published Wednesday, February 13th, 2013

Fare Exchange: Making sugar cookies, caramel pie

By Jane Henegar
TO REACH US

Fare Exchange is a longtime meeting place for people who love to cook and love to eat. We welcome both your recipes and your requests. Be sure to include precise instructions for every recipe you send.

Mailing address: Jane Henegar, 913 Mount Olive Road, Lookout Mountain, GA 30750.

E-mail: janehenegar@gmail.com.

Fax: 423-668-5092.

Good morning, Fare readers. And on this day before Valentine's Day we can think of goodies that are neither sweet nor heart-shaped, as love takes many forms and suits a multitude of tastes. Some examples sought here are cowboy cookies, coffee cakes that contain no baking powder or baking soda, brown-sugar pound cake and carrots once served at The Loft restaurant.

Why, carrots can even be a love language -- and a healthful one at that. Times Free Press reporter Clint Cooper's story on cooking carrots (pardon us while we alliterate) brought forth a question from a reader who remembered her favorite carrots ever at the now-closed Loft Restaurant. Can anyone bring back that recipe for our anonymous friend? The three sweet requests came from a certain Mrs. McIntosh.


Our longtime friend Signal Mountain Rose has made a sugar cookie or two in her career and hopes this one will work for Kittie Stauffer; it came from Southern Living's 1991 Annual Recipes. Although Rose never ices her sugar cookies, a proper icing is here provided.

Sugar Cookies

1/2 pound butter

2 cups sugar

2 eggs

2 teaspoons baking powder

3 cups flour plus 1 cup for rolling

1 teaspoon vanilla extract

Cream butter and sugar and add other ingredients. Chill dough thoroughly. Roll out on floured board and cut any shape desired. Sprinkle with sugar (red or green at Christmas) before baking in a preheated 350-degree oven for 10-12 minutes. Frost if desired with the following.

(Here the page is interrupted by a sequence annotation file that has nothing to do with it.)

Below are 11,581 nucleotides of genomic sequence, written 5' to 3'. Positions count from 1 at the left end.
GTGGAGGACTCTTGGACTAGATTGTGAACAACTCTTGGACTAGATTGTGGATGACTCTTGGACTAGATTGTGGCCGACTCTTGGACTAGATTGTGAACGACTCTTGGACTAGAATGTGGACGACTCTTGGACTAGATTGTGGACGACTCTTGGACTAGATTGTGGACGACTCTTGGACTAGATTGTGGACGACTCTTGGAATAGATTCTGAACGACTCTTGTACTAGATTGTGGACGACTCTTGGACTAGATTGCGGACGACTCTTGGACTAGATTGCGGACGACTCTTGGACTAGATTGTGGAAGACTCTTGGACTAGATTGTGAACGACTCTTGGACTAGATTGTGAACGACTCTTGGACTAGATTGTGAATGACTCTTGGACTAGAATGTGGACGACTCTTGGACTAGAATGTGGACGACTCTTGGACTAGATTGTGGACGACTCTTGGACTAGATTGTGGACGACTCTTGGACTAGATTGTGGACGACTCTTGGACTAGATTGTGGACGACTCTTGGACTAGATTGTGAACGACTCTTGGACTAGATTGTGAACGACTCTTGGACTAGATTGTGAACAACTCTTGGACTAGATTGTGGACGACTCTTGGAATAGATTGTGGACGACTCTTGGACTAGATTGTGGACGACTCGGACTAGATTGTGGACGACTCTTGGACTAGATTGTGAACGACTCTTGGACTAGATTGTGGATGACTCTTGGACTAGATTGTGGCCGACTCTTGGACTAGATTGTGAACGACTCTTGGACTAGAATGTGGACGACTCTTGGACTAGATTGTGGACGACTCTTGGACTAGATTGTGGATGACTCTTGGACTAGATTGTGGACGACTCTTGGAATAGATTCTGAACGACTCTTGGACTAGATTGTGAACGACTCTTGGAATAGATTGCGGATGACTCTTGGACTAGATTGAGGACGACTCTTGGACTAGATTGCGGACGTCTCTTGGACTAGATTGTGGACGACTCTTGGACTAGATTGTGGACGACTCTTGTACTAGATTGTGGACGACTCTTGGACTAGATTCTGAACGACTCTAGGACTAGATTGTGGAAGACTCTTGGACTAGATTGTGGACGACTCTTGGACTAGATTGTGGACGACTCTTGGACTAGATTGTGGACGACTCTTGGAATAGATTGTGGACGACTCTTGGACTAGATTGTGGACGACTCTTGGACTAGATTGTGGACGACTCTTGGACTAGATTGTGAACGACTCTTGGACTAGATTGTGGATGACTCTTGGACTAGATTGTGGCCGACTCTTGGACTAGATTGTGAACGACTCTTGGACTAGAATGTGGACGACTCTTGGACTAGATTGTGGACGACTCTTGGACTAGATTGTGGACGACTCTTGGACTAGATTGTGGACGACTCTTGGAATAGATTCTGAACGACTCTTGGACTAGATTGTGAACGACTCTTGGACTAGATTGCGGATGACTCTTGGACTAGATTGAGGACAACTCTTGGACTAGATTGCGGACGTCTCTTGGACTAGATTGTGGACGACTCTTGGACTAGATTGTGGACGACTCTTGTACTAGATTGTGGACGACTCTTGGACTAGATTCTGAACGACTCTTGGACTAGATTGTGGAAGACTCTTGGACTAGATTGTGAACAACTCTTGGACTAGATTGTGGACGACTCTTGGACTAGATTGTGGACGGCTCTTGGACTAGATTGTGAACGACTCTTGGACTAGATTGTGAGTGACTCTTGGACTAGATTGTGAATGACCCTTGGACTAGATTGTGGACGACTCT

Decorator Frosting

1 1/2 tablespoon butter or margarine, softened

1 cup sifted powdered sugar

1 tablespoon milk

1/4 teaspoon vanilla extract

Food coloring of choice

Beat butter at medium speed of an electric mixer. Add sugar and milk, beating until blended. Stir in vanilla. Add food coloring.


Pat Longwith of Cleveland found a requested recipe in her aunt's "Pickens Family Cookbook," compiled in 1984. This aunt "was a wonderful cook. I've eaten this pie and it is remarkable." The final directions say, "Cover with meringue" and we will include a meringue recipe for your convenience. I, however, have never made a meringue that satisfied so, if you are a meringue expert, don't forget our correspondent Lisa B.H., who needs chocolate meringue pie expertise ... not merely a recipe.

Gladys Caramel Pie

1 cup sugar

2 1/2 tablespoons plain flour

3 egg yolks

1 cup milk

3 tablespoons butter

1/3 cup sugar

1/4 teaspoon vanilla extract

Sift together sugar and flour. In a separate bowl beat egg yolks in milk until smooth and set aside.

Melt butter in deep heavy skillet and pour blended mixture into skillet. Cook over medium heat, stirring constantly, until mixture begins to thicken, 3 to 5 minutes.